the teachable moments are for me, too

She picked up a tiny clementine from the bowl in the kitchen window, in mid-story and mid-sentence. But then, my new friend paused, “Oh my gosh I’m so sorry – I just grabbed this orange and I didn’t even ask!” She peeled as I nodded of course with hands deep in dishes, and on with the story she went. The night was a mix of prayers and tears and talks and poops, all of it good.

We had fallen into this Sunday spontaneously – kitchen clean-up after church, brunch after clean-up, ice cream after brunch, Life Aquatic after ice cream, van shuttle after Life Aquatic. The four of us, five counting Z Ru, claimed one pew earlier Sunday morning, under those brilliant painted glass windows where 5th and Rodney intersect in Williamsburg.

Daylight Savings meant warm, golden beams hugged our shoulders through the passing of the peace and the reading of Scripture and the singing of hymns. The city is good at blocking the light – good at crowding and casting shadows on cold concrete – so when there is light it is an especially important and good thing here. It feels that way to me, at least.

A handful of days before the Sunday light, I was bouncing Zella Ruth in our living room because she hadn’t pooped in five days and she wasn’t happy about it. Who would be, I guess. Her constipated cry sounds so much different, so helpless and confused. So, we bounced and I sang. Since Welcome Wagon has been the Kolts family jam lately, this was my song… And a funny thing happened as late afternoon sun made squares on our hardwood floor. The Lord searched me.

I was singing the song because that’s what we do. It’s a house rule I explain to Zella Ruth in serious tones, “As long as you are under our roof, there will be singing.” We are pretty strict about it. She has songs for burps and hiccups and mornings, songs for driving and songs for park walking and songs for standing. There is a medley of hymns for those times she stretches out tall on our knees: “Stand up, stand up for Jesus” followed by “Standing on the Promises” and then it closes out with “Victory in Jesus.” But the singing is for her – the training up work of hymn singing so her heart will be full of light when her world gets dark.

If deepest darkness cover me,
the darkness hideth not from Thee
To You both night and day are bright
The darkness shineth as the light

I joined Zella Ruth in her tears, but she was crying about poop and I was crying about the brightness that makes darkness light. The singing was for me, too.

Reformation Day came and went last weekend and I made vague goals about how our house would handle the confusion of saints and costumes and theses nailed on doors. Constipation is far behind us, six poops in 24 hours and three destroyed outfits later. Now we are teething, so she presses her face into my neck to gnaw on my collarbone and wipe boogers on my shoulder. The baltic amber necklace around her neck makes us look like hippies and I am not convinced it works (for reducing teething discomfort). It’s just incredibly hard to disprove and stays mostly hidden under her chins anyway.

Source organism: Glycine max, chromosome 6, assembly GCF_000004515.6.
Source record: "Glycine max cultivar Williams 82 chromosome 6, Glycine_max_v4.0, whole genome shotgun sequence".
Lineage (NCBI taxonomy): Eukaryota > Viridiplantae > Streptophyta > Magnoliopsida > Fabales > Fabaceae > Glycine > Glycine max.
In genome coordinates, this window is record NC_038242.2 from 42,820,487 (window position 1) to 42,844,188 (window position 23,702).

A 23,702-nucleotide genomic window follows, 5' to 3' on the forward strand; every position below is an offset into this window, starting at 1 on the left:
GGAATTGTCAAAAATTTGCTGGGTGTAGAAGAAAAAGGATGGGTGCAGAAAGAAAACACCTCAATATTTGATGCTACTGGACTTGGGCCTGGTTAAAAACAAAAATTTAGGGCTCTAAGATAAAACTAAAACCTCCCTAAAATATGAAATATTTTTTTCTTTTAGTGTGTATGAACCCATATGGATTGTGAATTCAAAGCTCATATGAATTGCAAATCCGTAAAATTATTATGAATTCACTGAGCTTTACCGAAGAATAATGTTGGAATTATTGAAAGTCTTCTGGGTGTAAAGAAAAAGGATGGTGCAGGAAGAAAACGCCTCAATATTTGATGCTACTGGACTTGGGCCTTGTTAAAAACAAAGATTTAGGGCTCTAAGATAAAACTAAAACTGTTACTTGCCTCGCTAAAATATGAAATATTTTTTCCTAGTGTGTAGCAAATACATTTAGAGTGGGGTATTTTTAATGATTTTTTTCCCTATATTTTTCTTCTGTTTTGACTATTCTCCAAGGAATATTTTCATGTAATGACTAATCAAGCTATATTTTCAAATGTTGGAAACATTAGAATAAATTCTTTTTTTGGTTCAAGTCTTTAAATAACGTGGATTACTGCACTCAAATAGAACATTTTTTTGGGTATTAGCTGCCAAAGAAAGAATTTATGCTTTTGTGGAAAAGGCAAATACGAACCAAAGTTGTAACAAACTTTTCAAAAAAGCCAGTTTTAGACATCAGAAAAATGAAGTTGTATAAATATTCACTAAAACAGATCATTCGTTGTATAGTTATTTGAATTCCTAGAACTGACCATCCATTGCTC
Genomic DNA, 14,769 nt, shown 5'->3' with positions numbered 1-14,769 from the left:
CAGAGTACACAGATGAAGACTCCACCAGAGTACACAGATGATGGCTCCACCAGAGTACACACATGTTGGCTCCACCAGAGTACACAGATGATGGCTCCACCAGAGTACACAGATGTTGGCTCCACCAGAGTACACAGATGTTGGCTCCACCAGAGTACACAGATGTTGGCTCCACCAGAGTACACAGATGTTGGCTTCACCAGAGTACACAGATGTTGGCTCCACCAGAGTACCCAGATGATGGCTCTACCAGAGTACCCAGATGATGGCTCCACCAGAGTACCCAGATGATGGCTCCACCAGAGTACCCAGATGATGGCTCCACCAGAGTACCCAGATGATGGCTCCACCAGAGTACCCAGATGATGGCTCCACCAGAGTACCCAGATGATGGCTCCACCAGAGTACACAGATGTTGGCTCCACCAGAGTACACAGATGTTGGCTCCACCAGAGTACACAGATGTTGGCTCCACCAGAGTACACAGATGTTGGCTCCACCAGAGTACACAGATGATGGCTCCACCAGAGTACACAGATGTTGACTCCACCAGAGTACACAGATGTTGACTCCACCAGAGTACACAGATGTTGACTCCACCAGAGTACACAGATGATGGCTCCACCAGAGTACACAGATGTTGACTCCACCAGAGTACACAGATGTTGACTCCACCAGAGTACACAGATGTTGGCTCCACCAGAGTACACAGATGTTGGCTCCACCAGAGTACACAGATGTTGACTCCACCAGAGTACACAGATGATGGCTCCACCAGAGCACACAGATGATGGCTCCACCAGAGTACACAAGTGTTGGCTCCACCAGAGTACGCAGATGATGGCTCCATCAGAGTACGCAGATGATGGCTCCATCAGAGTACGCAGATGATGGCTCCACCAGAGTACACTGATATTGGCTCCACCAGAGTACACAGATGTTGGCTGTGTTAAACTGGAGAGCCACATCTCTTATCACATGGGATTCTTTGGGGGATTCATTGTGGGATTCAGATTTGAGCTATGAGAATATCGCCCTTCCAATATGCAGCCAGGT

I can’t get enough of her fingers – soft like purity and innocence. She likes to use her new grip to grab my nose, but I love when her soft palm drifts up to tour my cheek and chin. And I love to sing into her neck. I love to choose song instead of stress, keeping tempo instead of tension in my bones when she screams upset in the middle of a living room full of Pancake Monday.

Sundays, city family, soft fingers, songs… and movement in the right direction – where the teachable moments are for me, too.

stand still

My morning devotional was not about the 4 train, but I’m going to pretend that the “Express track” was also taking direction from the Lord in Exodus 14:13, “Stand still – and see the salvation of the Lord” because it makes me feel like we have a common goal. Spurgeon writes,

“Faith … hears God say, ‘Stand still’ and immovable as a rock it stands. ‘Stand still’ – keep the posture of an upright man, ready for action, expecting further orders, cheerfully and patiently awaiting the directing voice; and it will not be long before God shall say to you, as distinctly as Moses said it to the people of Israel, “Go forward!”

I get impatient for those “go forward” words and I am bad at standing still. If I must not be advancing, I end up stationary wrestling (like a stationary bike, without the bike and without the exercise) and that always makes a mess of emotional knots.

Here’s what I’ve learned in the past three days: only God can speak the “Go forward” words with authority and only God has, for a time, said to me, “Stand still.” Only His words matter. My words, persistent though they may be, are light like feathers.